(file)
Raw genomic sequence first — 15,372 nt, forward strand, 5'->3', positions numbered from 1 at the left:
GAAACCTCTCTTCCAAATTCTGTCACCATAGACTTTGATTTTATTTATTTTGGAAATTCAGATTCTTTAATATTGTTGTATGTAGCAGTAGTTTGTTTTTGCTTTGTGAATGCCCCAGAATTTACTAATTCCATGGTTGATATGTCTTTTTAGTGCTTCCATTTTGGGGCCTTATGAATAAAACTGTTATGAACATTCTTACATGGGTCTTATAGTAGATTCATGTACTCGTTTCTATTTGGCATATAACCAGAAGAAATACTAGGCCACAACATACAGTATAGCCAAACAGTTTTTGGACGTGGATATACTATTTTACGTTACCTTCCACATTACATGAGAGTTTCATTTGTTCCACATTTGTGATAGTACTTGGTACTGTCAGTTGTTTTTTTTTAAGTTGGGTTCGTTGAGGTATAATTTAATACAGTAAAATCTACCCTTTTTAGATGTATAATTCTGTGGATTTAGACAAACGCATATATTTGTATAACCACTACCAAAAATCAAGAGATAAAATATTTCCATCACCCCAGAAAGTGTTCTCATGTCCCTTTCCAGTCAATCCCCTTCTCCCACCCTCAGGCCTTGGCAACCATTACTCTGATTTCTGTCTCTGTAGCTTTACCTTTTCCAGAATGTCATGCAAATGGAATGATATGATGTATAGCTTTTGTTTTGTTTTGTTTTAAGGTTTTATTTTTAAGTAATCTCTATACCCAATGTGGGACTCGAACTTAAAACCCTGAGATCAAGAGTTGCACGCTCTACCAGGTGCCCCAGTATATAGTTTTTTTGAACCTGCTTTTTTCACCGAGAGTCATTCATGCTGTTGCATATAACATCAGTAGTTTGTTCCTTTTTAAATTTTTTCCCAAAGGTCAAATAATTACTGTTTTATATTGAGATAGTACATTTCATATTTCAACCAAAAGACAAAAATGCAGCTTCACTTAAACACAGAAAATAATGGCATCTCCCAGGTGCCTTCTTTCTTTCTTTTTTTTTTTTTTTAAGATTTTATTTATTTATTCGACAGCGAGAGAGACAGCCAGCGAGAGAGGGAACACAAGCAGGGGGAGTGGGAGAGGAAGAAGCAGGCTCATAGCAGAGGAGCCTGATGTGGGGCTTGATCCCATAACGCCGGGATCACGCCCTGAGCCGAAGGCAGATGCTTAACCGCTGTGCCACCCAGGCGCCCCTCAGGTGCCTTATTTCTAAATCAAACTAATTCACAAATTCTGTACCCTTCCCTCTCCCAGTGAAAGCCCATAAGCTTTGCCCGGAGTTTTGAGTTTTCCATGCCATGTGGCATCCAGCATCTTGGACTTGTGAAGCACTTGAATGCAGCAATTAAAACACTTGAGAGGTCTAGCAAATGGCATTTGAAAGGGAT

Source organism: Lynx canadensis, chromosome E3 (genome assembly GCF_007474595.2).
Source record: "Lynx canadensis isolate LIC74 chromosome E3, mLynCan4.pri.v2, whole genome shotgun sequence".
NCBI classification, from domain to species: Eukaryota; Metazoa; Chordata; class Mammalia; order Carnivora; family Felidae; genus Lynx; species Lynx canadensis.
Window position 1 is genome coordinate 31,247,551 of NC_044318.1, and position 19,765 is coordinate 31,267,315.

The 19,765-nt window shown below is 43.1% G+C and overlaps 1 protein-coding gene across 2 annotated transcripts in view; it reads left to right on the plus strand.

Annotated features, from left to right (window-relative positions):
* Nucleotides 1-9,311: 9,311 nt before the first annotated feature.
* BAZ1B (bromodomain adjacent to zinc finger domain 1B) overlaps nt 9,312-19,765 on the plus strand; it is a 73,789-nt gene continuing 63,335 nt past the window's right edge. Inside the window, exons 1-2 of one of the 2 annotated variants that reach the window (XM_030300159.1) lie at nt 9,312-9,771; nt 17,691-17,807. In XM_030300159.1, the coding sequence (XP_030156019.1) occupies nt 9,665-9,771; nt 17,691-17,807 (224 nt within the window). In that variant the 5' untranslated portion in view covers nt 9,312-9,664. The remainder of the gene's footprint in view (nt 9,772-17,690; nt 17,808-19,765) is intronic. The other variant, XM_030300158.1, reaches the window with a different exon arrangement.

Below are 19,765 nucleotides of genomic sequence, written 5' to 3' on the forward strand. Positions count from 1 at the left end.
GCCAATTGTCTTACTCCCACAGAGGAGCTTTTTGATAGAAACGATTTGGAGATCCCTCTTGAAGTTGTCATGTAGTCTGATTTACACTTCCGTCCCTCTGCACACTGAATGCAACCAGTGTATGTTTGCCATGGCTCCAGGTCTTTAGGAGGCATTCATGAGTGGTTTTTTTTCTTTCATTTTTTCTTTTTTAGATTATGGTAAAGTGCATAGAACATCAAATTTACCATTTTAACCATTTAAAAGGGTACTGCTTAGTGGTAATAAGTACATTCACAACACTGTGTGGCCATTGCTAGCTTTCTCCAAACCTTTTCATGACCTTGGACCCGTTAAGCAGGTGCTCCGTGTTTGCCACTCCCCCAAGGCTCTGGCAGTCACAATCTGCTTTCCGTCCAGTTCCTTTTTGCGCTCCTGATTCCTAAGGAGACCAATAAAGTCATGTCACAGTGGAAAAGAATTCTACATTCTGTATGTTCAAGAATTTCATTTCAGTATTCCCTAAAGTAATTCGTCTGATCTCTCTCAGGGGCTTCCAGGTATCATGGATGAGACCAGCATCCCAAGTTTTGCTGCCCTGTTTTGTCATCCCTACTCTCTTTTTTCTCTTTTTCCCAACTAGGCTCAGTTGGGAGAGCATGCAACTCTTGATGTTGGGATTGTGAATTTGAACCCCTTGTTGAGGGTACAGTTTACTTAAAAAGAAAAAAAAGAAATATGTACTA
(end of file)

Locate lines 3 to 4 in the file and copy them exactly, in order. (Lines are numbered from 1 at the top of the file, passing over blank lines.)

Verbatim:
Source organism: Lynx canadensis, chromosome E3 (genome assembly GCF_007474595.2).
Source record: "Lynx canadensis isolate LIC74 chromosome E3, mLynCan4.pri.v2, whole genome shotgun sequence".